The Atheist Afterlife: p17-36

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Today's post covers pages 17-36 of The Atheist Afterlife, by David Staume.

If I were asked to describe Staume's Inside-Out theory in a nutshell, I'd say it argues that the afterlife is a dream-like state. However, by "dream-like," I wouldn't mean to imply "not real." Rather, I'd mean "reality" turned inward, where we would interact with other sentient entities in different "planes" or "dimensions" of existence.

Earlier, I wagered that most of my objections to Staume's arguments in this series would be to claims that could have been stated more conservatively. For example,

There can be no such thing as an eternal Hell. Such a thing is impossible. No matter how bad we've been, no matter how much misery we've caused, the causes must be finite, and finite causes cannot have infinite results. That doesn't mean there couldn't be hellish conditions in an afterlife, because there could – nightmares attest to it – but this would make an afterlife no different from the physical world. The laws of nature wouldn't change simply because our heart stops beating. Finite causes will never bring infinite results; not in this life or the next. Any suggestion of a hell with a capital 'H' is fraudulent. (34)

A quick count revealed a solid ten claims packed into that paragraph. Some of them I of course agree with; others, not as much so. In my opinion, to claim that an eternal Hell is "impossible" seems a bit bold. At the end of the day, we're still the same groping-in-the-dark species that thought the sun revolved around the Earth, and that things like flight and telephones were impossible. As far as the proffered support — that finite causes never bring infinite results — I'd say that depends on the context. If we're talking mathematics, finite causes yield infinite results quite easily, e.g. 10 ÷ 3. If finite causes can yield infinite results in one plane (abstract mathematics), it see no reason to rule out their possibility of doing so in another.

At any rate, these are the type of statements I was alluding to when I said that writers have to be careful because impressionable minds tend to dogmatize. A "newbie" could easily mistake them for reasoned conclusions and run with them. We can argue philosophy and finite causes until the cows come home, but personally, I'm not going to make any sort of truth claim as to whether an eternal Hell is possible or not. Anything I say would amount to reasoned speculation at best. Sure, I can tell you what I believe, but I'm simply not qualified to answer the question authoritatively, and even if I were, it would be impossible to answer it from an unbiased perspective: I wouldn't think any loving person wants to believe that there's such a thing as an eternal Hell.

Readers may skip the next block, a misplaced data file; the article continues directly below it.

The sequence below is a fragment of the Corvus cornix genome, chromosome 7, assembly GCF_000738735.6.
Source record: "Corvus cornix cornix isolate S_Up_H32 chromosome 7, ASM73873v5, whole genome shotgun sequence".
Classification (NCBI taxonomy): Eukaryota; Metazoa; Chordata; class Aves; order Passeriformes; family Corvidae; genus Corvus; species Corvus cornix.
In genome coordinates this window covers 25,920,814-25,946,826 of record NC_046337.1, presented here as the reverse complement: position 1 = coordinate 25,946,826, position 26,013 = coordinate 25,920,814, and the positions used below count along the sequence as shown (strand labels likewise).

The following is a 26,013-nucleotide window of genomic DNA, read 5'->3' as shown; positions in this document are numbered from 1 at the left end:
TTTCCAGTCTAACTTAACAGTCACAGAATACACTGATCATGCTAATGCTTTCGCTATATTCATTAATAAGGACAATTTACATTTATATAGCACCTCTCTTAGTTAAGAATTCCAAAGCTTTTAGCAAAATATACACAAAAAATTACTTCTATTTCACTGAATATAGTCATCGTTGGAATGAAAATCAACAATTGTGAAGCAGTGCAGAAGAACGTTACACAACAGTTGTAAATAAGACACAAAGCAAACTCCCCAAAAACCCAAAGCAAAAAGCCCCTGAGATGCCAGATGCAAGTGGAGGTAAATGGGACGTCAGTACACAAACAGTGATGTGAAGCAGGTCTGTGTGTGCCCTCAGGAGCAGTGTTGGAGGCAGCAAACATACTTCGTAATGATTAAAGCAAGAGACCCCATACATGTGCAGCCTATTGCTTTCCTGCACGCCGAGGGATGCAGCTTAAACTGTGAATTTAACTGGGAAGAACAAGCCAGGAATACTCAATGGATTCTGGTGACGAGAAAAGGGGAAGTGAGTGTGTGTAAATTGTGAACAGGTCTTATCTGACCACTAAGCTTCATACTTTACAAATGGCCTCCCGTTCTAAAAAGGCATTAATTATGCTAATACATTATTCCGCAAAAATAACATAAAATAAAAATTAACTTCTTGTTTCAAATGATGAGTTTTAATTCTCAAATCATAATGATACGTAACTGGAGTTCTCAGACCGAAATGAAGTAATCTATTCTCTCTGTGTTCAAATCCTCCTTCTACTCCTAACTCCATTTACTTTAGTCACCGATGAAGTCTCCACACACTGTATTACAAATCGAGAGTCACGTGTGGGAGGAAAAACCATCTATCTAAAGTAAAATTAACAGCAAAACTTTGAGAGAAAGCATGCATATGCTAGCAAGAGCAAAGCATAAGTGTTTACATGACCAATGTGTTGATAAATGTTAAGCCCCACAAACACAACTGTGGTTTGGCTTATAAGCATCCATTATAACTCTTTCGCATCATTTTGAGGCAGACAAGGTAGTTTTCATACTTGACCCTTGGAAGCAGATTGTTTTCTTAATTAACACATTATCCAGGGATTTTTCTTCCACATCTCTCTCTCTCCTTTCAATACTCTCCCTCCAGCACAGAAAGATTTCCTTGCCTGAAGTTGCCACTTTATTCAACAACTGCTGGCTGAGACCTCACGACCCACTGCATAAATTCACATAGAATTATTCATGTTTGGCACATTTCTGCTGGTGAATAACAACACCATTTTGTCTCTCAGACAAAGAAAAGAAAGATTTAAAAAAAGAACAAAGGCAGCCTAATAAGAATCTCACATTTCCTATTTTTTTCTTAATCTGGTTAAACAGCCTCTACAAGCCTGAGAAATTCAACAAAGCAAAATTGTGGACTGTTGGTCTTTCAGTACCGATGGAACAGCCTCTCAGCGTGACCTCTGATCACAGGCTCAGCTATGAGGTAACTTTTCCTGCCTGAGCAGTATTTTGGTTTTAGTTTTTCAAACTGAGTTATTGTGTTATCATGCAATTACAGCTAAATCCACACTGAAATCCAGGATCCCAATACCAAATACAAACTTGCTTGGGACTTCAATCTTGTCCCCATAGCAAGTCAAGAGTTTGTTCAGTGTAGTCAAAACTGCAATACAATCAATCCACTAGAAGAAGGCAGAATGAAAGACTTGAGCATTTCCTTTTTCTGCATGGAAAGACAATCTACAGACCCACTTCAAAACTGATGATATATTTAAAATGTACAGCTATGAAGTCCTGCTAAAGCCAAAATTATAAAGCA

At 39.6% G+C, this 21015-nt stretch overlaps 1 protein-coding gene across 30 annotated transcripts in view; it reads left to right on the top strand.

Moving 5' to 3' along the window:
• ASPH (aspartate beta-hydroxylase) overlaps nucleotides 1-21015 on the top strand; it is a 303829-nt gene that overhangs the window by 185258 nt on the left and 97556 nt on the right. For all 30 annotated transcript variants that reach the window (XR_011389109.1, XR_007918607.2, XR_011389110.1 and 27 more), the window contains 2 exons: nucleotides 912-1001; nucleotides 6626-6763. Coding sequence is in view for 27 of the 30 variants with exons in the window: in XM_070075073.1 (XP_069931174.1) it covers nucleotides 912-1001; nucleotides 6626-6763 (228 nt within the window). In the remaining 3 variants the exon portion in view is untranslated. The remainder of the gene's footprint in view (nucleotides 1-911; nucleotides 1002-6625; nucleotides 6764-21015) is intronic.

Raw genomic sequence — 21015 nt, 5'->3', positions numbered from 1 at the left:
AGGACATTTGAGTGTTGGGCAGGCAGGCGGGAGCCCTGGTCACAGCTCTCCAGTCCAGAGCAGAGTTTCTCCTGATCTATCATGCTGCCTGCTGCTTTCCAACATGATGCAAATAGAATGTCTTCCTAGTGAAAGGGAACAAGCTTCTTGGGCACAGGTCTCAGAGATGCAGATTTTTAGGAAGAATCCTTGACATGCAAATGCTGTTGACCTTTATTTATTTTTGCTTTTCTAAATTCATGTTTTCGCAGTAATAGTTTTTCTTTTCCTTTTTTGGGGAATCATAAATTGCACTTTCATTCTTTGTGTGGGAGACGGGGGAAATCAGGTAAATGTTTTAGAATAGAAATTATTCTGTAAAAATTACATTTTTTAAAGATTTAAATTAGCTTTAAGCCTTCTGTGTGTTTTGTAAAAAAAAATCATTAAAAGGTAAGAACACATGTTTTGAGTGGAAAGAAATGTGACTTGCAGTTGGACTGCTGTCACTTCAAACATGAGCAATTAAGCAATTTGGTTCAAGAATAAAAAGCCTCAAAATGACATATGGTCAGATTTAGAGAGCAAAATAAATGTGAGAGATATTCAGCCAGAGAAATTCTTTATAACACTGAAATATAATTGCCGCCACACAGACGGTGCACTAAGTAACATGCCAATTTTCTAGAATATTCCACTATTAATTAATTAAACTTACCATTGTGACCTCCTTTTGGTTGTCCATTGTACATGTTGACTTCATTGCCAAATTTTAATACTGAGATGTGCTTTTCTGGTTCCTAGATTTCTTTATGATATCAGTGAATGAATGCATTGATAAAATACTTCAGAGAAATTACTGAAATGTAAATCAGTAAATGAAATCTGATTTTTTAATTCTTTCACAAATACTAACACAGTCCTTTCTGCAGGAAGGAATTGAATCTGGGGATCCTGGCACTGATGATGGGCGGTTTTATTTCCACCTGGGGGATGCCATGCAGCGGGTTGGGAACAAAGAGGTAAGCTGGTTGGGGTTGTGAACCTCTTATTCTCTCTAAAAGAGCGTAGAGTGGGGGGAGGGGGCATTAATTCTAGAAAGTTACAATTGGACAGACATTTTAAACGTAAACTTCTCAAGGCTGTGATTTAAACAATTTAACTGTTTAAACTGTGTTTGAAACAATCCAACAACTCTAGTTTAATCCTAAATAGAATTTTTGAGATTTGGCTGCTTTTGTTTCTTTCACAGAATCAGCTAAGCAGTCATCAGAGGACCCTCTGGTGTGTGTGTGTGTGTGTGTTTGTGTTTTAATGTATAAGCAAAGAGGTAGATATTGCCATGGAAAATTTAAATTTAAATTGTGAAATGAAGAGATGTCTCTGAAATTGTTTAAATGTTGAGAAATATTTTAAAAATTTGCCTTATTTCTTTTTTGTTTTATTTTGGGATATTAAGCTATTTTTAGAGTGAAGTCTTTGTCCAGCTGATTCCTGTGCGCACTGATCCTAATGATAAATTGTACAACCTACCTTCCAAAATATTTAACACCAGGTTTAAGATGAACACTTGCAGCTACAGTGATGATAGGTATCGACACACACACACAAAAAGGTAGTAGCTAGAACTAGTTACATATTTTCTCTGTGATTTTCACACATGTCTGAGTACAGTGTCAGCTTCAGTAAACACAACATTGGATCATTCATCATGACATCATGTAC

Moving along, Staume elaborates further on Inside-Out, giving us some of the specifics that draw the theory's parameters:

…while the laws of nature wouldn't change, we can state with confidence that the geometry of space and time would. The geometry of an externalised inner reality would be different from the geometry of outer reality. Outer reality has three dimensions of space and one dimension of time. An externalised inner reality, on the other hand, would have at least one extra dimension of each.

..the theory proposes that inner reality and outer reality have a different geometry. If this is true it would have significant ramifications. It would be persuasive support for mind-body dualism because it would make our brain and our mind different, which in turn would provide support for the existence of an afterlife. It would also provide rich detail of what that afterlife would look like and how it would be experienced. (34-35)

Staume repeats the phrase "externalised inner reality" a few times, which leads one to think this particular afterlife concept is a different beast than the physical resurrection mentioned in the last post.

My question was over the extent to which Staume's "externalised inner reality" coheres with the "spiritual reality" described by the world's various religions. For now, I'll note that generally, the "spiritual realm" is thought to be another "plane" or "dimension" of existence, and this seems to dovetail with Staume's "extra dimension(s)" concept quite well, IMO. 

One comment

  1. Dominic Saltarelli


    By the time you finish the book, you’ll be scratching your head wondering where the ‘Atheist’ bit was supposed to be. If memory serves, he briefly discounts God in a one paragraph, and never makes another mention, just goes from there making one crazy assertion after another and apologizing for them the entire way.

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